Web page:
Leader or Dead Hand?
Australia has principals on par with the best in the world, showing the way internationally on what is required to lead a successful, ever-evolving digital school.
Sadly Australia also has too many ‘dead hand’ principals seemingly content to maintain the status quo, operating in an Industrial Age mindset, lacking the desire or possibly even the wherewithal to create and lead a digital school. The ‘dead hand’ they are laying upon their school’s evolution is admittedly not helped by bureaucrats preoccupation with micro-managing the everyday workings of the schools.
In recent months Australia’s Prime Minister has expressed the desire for Australia’s schools to be ranked within the top five internationally.
Bureaucratic micro management of school principals will most assuredly never bring about that lofty global standing. As Britain’s peak business council in its November 2012 report on UK schooling noted in its criticism of the UK’s micro management
At the moment, inspirational headteachers still tend to be mavericks – rebelling against the system to do what is best – rather than the norm (CBI, 2012, 46).
All school principals have to have the same lofty educational expectations as those pathfinders, be given the same kind of professional freedom as the mavericks have ‘taken’, be expected to perform at the international level, be given the apposite support and to openly account and be held responsible for their performance if Australia is realistically to compete internationally.
It is time society and governments recognised it is the principal who determines the international standing of the school, not some external bureaucratic process.
The Principal’s Leadership
Without an astute principal with the wherewithal to lead a digital school the school is destined to stay in its present mode, tinkering with the technology falling ever further behind and failing to meet the parents’, students’ and indeed societies ever-rising expectations (Lee, 2012).
If Australia is to successfully educate its young for the C21 and a digital and networked world and compete internationally with ever strongly and more focussed opposition it must appoint principals who can lead schools apposite for that world, able to compete with the world’s best.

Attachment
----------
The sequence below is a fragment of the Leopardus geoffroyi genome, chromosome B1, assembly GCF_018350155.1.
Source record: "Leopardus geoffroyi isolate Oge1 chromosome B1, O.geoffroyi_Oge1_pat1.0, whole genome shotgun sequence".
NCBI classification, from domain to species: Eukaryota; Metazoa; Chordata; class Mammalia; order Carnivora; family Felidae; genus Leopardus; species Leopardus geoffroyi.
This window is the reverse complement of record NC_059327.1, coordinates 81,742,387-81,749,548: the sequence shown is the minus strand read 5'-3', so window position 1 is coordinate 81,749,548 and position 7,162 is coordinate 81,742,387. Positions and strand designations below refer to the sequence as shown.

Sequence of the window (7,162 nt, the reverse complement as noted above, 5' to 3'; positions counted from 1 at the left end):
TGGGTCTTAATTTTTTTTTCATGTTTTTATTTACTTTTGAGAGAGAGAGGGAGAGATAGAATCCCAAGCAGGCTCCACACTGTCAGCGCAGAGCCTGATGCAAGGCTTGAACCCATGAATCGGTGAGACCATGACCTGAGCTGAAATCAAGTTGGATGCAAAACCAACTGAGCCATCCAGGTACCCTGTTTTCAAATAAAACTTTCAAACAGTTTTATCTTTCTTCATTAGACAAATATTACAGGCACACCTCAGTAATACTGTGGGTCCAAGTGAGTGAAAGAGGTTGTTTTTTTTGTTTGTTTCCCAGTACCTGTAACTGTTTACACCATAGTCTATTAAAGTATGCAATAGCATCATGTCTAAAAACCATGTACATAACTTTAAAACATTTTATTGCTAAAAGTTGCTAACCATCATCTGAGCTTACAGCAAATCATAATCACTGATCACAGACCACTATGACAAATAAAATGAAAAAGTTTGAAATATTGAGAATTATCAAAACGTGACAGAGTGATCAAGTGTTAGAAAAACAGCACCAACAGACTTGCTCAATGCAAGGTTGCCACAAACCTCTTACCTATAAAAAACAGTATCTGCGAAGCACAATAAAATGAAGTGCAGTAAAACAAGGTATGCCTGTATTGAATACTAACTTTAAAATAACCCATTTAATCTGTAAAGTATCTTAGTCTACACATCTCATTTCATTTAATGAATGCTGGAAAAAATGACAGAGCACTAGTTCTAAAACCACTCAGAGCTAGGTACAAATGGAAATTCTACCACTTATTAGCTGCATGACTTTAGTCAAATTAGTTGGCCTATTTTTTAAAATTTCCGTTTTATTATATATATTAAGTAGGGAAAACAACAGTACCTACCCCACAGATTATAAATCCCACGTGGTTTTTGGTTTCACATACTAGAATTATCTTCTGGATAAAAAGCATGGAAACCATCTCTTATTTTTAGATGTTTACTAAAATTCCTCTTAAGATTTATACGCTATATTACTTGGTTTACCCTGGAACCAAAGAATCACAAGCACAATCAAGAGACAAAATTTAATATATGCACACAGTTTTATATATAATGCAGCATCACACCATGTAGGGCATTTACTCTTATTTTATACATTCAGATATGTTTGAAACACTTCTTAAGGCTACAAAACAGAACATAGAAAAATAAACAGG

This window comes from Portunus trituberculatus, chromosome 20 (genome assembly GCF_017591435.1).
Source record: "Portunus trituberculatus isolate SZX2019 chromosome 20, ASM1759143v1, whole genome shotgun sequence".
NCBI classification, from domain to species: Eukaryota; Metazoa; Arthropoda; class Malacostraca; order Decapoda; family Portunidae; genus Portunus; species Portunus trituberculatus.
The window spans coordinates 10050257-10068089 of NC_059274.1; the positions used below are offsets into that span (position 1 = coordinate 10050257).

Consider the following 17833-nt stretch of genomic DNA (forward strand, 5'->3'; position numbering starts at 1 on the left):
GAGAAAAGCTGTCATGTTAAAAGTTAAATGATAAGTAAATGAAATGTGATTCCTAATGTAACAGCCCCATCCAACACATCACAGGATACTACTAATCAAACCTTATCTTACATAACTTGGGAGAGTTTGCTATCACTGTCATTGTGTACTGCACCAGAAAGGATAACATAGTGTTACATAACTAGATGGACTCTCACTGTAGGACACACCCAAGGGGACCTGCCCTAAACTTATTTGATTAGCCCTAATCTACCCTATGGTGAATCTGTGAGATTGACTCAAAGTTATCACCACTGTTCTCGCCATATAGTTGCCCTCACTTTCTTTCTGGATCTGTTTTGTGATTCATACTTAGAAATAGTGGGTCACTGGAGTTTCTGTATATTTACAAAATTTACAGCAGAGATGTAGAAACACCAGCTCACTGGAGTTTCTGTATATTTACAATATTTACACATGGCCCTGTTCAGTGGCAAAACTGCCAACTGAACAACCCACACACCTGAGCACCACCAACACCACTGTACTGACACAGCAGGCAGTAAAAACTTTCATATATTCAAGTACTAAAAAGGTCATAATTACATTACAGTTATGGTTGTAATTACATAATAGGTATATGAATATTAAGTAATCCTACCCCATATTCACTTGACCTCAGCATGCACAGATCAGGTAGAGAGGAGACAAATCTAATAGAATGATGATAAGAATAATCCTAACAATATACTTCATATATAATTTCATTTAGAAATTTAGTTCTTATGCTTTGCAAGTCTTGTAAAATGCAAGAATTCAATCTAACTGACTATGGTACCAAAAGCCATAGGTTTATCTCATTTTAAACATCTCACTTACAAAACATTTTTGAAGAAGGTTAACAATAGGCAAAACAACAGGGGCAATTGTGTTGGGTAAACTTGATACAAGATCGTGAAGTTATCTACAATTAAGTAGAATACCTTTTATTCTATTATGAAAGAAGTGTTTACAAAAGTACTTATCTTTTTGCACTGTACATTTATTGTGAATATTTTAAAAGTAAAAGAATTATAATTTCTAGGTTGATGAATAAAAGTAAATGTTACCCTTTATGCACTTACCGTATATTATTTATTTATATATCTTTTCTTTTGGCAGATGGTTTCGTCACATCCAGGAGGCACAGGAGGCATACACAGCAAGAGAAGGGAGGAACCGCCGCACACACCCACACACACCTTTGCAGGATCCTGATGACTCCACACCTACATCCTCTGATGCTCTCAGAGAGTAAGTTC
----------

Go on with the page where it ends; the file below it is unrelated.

It needs leaders and most assuredly not acquiescent managers.
What hit home in recent interviews with pathfinding schools internationally were the principals’ awareness of the leadership role they were playing in a global ‘competition’.
It is a competitive awareness rarely expressed by Australian principals or indeed sought by Australia’s political leaders.
Australia is very happy to set those expectations of its athletes and to laud the achievements of its team captains. The same kind of expectation needs to be set of the school’s ‘captain’ – its principal – for even more than team sport within the digital and networked mode that position determines the school’s on-going evolution and success.
As ever more schools go digital and experience the fundamental organisational transformation that comes, as industry found 15-20 years ago (Thorp, 1998), with the normalised use of the digital Australia must have principals who can successfully lead rapidly evolving, ever more tightly integrated, ever more complex organisations.
It is vital all appreciate the growing complexity and the ever-changing nature of schooling as it moves from an era of constancy to a period of on-going organisational transformation and rapid evolution.
Digital convergence naturally promotes ever closer integration of operations in and outside the organisation, tightens the interrelatedness of all the parts and opens the way for genuine synergy but at the same time positions the organisation’s CEO – the school’s principal – as the only person who can ultimately decide how all the myriad of parts can best be fused and directed to the on-going realisation of the school’s educational vision.
It requires a special kind of person not only to understand the interconnectedness of the parts in a networked organisation but also to ensure in a time of rapid, invariably spasmodic change all the variables, in and outside the organisation impacting on the school’s performance are constantly attuned to providing the desired education.